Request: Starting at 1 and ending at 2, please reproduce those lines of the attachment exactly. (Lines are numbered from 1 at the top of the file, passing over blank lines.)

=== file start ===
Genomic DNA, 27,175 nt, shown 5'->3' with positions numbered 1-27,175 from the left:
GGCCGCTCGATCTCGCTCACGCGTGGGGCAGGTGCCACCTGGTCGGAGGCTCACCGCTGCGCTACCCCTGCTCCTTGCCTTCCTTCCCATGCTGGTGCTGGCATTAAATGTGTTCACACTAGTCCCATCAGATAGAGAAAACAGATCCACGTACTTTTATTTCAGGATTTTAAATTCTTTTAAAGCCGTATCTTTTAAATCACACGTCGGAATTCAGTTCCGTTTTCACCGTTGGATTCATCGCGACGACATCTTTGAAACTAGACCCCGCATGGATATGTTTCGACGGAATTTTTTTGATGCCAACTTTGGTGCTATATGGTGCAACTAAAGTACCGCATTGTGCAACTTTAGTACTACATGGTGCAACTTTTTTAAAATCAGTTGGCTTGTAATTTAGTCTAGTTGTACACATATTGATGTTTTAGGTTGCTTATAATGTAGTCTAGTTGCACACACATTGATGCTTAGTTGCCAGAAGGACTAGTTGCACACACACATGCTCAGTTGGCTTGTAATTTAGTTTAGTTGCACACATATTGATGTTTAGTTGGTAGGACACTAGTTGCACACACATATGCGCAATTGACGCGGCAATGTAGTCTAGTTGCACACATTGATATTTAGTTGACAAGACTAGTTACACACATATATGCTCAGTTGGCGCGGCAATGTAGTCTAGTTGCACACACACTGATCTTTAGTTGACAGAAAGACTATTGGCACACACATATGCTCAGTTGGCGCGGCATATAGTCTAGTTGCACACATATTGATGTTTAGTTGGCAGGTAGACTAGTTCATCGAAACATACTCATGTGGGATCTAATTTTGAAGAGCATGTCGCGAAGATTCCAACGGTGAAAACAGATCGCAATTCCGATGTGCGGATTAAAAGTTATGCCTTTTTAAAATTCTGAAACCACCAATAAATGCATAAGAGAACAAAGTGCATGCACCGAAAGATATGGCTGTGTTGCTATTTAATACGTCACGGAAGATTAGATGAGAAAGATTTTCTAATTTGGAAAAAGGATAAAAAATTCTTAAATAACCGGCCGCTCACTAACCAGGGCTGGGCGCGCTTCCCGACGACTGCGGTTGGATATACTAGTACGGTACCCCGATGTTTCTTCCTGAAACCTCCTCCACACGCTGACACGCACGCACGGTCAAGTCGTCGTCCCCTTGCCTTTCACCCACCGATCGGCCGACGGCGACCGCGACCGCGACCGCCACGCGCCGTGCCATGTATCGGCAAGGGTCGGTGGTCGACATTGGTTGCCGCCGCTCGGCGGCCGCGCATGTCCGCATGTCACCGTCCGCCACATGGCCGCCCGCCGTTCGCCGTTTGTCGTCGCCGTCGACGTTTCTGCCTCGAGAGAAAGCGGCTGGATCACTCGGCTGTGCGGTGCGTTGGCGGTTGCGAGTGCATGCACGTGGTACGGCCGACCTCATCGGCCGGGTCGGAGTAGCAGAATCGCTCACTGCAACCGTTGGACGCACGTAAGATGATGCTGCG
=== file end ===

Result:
Genomic DNA, 27,175 nt, shown 5'->3' with positions numbered 1-27,175 from the left:
GGCCGCTCGATCTCGCTCACGCGTGGGGCAGGTGCCACCTGGTCGGAGGCTCACCGCTGCGCTACCCCTGCTCCTTGCCTTCCTTCCCATGCTGGTGCTGGCATTAAATGTGTTCACACTAGTCCCATCAGATAGAGAAAACAGATCCACGTACTTTTATTTCAGGATTTTAAATTCTTTTAAAGCCGTATCTTTTAAATCACACGTCGGAATTCAGTTCCGTTTTCACCGTTGGATTCATCGCGACGACATCTTTGAAACTAGACCCCGCATGGATATGTTTCGACGGAATTTTTTTGATGCCAACTTTGGTGCTATATGGTGCAACTAAAGTACCGCATTGTGCAACTTTAGTACTACATGGTGCAACTTTTTTAAAATCAGTTGGCTTGTAATTTAGTCTAGTTGTACACATATTGATGTTTTAGGTTGCTTATAATGTAGTCTAGTTGCACACACATTGATGCTTAGTTGCCAGAAGGACTAGTTGCACACACACATGCTCAGTTGGCTTGTAATTTAGTTTAGTTGCACACATATTGATGTTTAGTTGGTAGGACACTAGTTGCACACACATATGCGCAATTGACGCGGCAATGTAGTCTAGTTGCACACATTGATATTTAGTTGACAAGACTAGTTACACACATATATGCTCAGTTGGCGCGGCAATGTAGTCTAGTTGCACACACACTGATCTTTAGTTGACAGAAAGACTATTGGCACACACATATGCTCAGTTGGCGCGGCATATAGTCTAGTTGCACACATATTGATGTTTAGTTGGCAGGTAGACTAGTTCATCGAAACATACTCATGTGGGATCTAATTTTGAAGAGCATGTCGCGAAGATTCCAACGGTGAAAACAGATCGCAATTCCGATGTGCGGATTAAAAGTTATGCCTTTTTAAAATTCTGAAACCACCAATAAATGCATAAGAGAACAAAGTGCATGCACCGAAAGATATGGCTGTGTTGCTATTTAATACGTCACGGAAGATTAGATGAGAAAGATTTTCTAATTTGGAAAAAGGATAAAAAATTCTTAAATAACCGGCCGCTCACTAACCAGGGCTGGGCGCGCTTCCCGACGACTGCGGTTGGATATACTAGTACGGTACCCCGATGTTTCTTCCTGAAACCTCCTCCACACGCTGACACGCACGCACGGTCAAGTCGTCGTCCCCTTGCCTTTCACCCACCGATCGGCCGACGGCGACCGCGACCGCGACCGCCACGCGCCGTGCCATGTATCGGCAAGGGTCGGTGGTCGACATTGGTTGCCGCCGCTCGGCGGCCGCGCATGTCCGCATGTCACCGTCCGCCACATGGCCGCCCGCCGTTCGCCGTTTGTCGTCGCCGTCGACGTTTCTGCCTCGAGAGAAAGCGGCTGGATCACTCGGCTGTGCGGTGCGTTGGCGGTTGCGAGTGCATGCACGTGGTACGGCCGACCTCATCGGCCGGGTCGGAGTAGCAGAATCGCTCACTGCAACCGTTGGACGCACGTAAGATGATGCTGCG